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Quote of the day: Appius Claudius was keenly alive to the
Notes
Parallel Lives by Plutarchus

Publicola, chapter 1: The revolution of Brutus[509 BC]
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Such was Solon. To him we compare Publicola, who received this later title from the Roman people for his merit, as a noble accession to his former name, Publius Valerius. He descended from Valerius, a man amongst the early citizens, reputed the principal reconciler of the differences betwixt the Romans and Sabines, and one that was most instrumental in persuading their kings to assent to peace and union. Thus descended, Publius Valerius, as it is said, whilst Rome remained under its kingly government, obtained as great a name from his eloquence as from his riches, charitably employing the one in liberal aid to the poor, the other with integrity and freedom in the service of justice; thereby giving assurance, that, should the government fall into a republic, he would become a chief man in the community. The illegal and wicked accession of Tarquinius Superbus to the crown, with his making it, instead of kingly rule, the instrument of insolence and tyranny, having inspired the people with a hatred to his reign, upon the death of Lucretia (she killing herself after violence had been done to her), they took an occasion of revolt; and Lucius Brutus, engaging in the change, came to Valerius before all others, and, with his zealous assistance, deposed the kings. And whilst the people inclined towards the electing one leader instead of their king, Valerius acquiesced, that to rule was rather Brutus's due, as the author of the democracy. But when the name of monarchy was odious to the people, and a divided power appeared more grateful in the prospect, and two were chosen to hold it, Valerius, entertaining hopes that he might be elected consul with Brutus, was disappointed; for, instead of Valerius, notwithstanding the endeavors of Brutus, Tarquinius Collatinus was chosen, the husband of Lucretia, a man noways his superior in merit. But the nobles, dreading the return of their kings, who still used all endeavors abroad and solicitations at home, were resolved upon a chieftain of an intense hatred to them, and noways likely to yield.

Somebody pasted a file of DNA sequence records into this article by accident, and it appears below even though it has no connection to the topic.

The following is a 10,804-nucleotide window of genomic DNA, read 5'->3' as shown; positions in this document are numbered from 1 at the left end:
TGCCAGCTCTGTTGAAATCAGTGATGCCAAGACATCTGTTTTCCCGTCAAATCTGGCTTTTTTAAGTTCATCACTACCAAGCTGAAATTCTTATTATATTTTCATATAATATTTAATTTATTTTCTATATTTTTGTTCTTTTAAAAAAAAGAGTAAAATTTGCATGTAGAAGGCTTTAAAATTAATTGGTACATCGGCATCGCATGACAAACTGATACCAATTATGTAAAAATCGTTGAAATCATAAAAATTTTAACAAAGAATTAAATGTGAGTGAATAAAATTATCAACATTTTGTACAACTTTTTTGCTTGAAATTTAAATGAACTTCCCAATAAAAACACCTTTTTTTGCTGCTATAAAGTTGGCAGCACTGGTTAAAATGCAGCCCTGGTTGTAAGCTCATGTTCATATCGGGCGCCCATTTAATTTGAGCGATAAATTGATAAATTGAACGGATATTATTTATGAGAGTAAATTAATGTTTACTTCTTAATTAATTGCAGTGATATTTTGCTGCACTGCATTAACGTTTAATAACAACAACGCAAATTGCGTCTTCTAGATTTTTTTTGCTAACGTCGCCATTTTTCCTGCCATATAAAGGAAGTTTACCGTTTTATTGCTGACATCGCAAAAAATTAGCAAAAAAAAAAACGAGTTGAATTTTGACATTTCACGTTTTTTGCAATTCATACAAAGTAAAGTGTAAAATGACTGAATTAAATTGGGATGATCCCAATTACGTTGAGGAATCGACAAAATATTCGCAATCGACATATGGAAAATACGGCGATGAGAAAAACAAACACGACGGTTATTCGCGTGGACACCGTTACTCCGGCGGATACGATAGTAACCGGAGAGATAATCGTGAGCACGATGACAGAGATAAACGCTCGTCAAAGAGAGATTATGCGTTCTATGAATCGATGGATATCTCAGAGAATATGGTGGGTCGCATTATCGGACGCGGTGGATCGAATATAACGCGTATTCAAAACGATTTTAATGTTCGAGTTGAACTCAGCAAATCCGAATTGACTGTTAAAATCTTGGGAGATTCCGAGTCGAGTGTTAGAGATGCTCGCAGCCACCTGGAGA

Events: Rape and death of Lucretia, Revolution of Brutus